This part was easy, and I just wrote down the first / biggest three that came to mind out of many runner-ups:

  1. Miles Vorkosigan
  2. [A player-turned-recurring-villain from a D&D game I used to play in – anybody who’s done an RPG with me or talked about large projects with me recently will probably know who I’m talking about.]
  3. Loki, as played by Tom Hiddleston

Shared traits, between these and nearly all of the runner-ups: Extremely clever, quick-thinking, charismatic, unconventional, a bit devious, and larger-than-life.

There seems to be no real moral component here, as I have heroes, villains, and morally-ambiguous antiheroes (O HAI, Vlad Taltos) crowding up this runner-up list with about equal aplomb.

Female Characters

This part was way, WAY harder than the male characters, and I have no idea why… As before, there was a sizeable runner-up list, but with the male list, the runner-ups were like “Oh yeah, I like him, too.” With this one, it was more like, “Could she go on the list? Should she go on the list? MAYBE ALMOST she goes on the list but I am not sure and not happy about this and I’m not sure why I’m unhappy or feel reluctant/awkward? I DON’T KNOW WHAT IS GOING ON WITH THIS LIST. I thought I PREFERRED books/shows with female characters, what even IS this.”

Anyway, after a lot of confusion, the actual list ended up like this:

  1. Melinda May (from “Agents of SHIELD”)
  2. Adelle DeWitt (from “Dollhouse”)
  3. Granny Weatherwax (from the Discworld novels)

So clearly this is different from the other list? Hyper-competence is still an aspect, but it’s defined more broadly, and there’s also this aloof, closed-off, unfriendly quality which is suddenly all over the place.

(It also seems like the opposite of the male list, personality-wise, except it isn’t quite. It’s possible to have the aloofness and the showoffy unconventional-thinking-charisma at the same time – Benedict Cumberbatch’s character on “Sherlock” comes to mind – although it is not typical.)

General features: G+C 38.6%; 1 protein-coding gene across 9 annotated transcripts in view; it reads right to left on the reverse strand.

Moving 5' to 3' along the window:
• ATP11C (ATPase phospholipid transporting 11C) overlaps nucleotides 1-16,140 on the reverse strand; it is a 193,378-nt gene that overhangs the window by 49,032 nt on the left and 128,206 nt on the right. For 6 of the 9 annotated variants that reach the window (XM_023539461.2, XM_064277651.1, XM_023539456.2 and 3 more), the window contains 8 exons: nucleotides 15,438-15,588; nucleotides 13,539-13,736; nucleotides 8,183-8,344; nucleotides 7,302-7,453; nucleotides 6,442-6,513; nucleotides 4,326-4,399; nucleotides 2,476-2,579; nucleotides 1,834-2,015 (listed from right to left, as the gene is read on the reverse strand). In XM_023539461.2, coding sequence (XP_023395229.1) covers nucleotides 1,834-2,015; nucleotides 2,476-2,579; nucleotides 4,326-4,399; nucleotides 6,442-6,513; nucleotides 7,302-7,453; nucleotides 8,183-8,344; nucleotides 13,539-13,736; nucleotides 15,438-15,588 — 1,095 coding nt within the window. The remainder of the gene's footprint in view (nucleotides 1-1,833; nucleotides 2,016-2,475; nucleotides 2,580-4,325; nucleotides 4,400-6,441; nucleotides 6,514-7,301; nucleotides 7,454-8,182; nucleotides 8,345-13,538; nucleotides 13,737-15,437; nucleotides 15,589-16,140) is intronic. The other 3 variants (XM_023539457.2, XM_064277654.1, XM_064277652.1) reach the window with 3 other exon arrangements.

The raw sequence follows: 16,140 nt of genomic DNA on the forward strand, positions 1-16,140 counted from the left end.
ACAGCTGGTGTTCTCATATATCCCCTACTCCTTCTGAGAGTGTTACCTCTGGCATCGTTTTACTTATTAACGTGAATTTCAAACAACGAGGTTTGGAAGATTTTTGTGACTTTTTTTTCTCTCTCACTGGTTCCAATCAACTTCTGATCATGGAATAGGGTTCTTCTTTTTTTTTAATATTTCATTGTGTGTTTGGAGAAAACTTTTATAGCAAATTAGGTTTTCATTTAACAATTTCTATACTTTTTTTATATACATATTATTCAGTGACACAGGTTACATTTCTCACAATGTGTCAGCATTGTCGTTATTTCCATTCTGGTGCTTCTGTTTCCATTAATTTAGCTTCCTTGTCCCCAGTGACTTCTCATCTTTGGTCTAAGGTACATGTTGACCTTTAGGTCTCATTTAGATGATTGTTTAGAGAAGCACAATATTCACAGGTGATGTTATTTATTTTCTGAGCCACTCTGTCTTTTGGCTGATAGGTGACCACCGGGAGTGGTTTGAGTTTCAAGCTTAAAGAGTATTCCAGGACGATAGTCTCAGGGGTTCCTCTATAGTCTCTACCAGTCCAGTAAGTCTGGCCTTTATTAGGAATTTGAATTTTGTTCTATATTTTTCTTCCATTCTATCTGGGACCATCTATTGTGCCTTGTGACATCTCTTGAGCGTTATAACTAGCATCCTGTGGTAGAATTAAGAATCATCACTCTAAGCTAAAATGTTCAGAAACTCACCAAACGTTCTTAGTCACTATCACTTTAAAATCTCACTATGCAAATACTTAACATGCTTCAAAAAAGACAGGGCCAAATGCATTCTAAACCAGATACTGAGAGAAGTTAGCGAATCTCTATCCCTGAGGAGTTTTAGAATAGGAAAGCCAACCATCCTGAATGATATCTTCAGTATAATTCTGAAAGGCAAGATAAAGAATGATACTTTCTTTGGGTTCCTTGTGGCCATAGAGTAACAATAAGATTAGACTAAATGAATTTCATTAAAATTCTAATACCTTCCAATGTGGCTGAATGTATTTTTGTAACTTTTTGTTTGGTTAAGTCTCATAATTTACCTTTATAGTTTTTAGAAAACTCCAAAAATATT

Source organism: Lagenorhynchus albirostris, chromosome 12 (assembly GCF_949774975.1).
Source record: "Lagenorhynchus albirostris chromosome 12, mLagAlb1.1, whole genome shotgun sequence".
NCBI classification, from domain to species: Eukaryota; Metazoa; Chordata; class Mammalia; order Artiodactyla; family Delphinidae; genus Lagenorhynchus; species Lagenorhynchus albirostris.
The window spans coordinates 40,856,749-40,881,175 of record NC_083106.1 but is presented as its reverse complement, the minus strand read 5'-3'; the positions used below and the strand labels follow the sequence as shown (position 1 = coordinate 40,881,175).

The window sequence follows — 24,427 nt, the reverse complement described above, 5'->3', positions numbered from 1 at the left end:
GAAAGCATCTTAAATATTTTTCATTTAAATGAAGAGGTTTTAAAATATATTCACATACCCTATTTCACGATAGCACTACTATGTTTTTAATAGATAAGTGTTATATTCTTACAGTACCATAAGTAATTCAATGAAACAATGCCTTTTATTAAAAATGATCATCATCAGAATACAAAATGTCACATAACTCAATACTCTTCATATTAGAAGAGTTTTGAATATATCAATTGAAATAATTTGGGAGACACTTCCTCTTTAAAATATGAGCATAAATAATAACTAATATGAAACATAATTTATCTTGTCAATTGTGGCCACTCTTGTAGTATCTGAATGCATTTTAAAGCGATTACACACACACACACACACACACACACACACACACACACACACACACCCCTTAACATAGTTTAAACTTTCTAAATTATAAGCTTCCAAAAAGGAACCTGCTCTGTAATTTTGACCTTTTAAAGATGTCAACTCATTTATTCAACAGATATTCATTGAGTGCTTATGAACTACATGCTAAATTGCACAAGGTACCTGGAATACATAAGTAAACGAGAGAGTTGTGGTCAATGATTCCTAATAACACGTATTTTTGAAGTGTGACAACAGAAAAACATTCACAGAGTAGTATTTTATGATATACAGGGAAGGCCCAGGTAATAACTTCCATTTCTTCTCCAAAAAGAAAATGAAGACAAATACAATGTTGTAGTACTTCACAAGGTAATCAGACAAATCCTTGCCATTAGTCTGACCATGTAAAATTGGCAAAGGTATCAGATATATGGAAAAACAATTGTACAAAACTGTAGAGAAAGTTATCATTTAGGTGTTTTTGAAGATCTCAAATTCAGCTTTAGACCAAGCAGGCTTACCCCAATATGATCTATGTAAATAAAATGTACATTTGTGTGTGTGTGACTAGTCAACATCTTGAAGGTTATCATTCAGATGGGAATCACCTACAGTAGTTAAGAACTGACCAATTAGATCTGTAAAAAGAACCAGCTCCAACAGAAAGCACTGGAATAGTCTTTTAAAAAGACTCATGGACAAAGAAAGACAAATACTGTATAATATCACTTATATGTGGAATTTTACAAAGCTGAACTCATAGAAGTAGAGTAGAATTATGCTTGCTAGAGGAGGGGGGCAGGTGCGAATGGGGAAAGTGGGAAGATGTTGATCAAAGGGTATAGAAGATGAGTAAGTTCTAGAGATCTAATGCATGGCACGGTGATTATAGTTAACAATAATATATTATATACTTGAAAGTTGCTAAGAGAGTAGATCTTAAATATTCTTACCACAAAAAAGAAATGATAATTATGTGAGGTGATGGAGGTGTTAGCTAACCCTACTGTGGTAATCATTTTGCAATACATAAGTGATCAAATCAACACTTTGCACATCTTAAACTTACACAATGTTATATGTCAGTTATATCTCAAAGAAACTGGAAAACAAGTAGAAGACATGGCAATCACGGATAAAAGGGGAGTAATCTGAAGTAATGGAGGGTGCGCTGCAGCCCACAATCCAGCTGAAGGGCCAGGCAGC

(Also, speaking of “Agents of SHIELD”, I belatedly noticed that Skye fits all of my “male character” criteria at least to some degree, though not as flamboyantly as some and with a degree of inexperience. I quite like Skye; she’s on my female runner-up list. Despite the fact that half of the fandom apparently hates her? And I don’t know what’s up with that, either?)

Anyway, so apparently I just have WAY more internalized sexism than all of the rest of you for some reason. And I’ve had enough crushes on girls that I can’t even blame heterosexuality… I have no idea at all.

If this doesn’t scare you away, you can still do the exercise for yourself here.

Autism News, 7/10/2014

I’m readjusting my habits (again) and we may actually have a small and on-time news post for once. First, here are some posts about social skills and social coping:

  • The Thinking Person’s Guide to Autism on how to avoid becoming hateful when people are cruel
  • Real Social Skills on the idea of NTs “instinctively knowing” social rules that autistic people don’t, and why this idea is not actually correct
  • Emily Brooks on learning to date while autistic

Some pan-disability stuff:


Sad things:

  • Lisa Daxer has some kinda-good news on a very sad topic, with a couple of people who murdered autistic teenagers being brought to justice.
  • A new law to help prevent organ transplant discrimination
  • Real Social Skills on a version of ABA that doesn’t use punishments, and why there are still problems with this version
  • A safety warning for people who post pictures of their autistic family members
  • I missed this when it was first posted, but lately this article by Stop Hurting Kids, and an accompanying myth-busting fact sheet about seclusion and restraint in schools, have been making the rounds again.

My spooky science-fantasy poem, “Evianna Talirr Builds a Portal on Commission”, is now available in Year 1 of the HWA Poetry Showcase, along with works by Geoffrey A. Landis, Ann K. Schwader, and many other famously spooky poets of spook. These were the Horror Writers Association’s favorite poems out of what was submitted to them in their contest back in April.

Ev, a sort of Lovecraftian mystic-scientist who both invents and destroys things, has been creeping around and showing up in different works of mine for some time now, but this is the first time one of them’s actually sold. So, I’m pleased.

More later. IRL stuff has been keeping me away from the blogosphere, but it’s slowly getting back under control.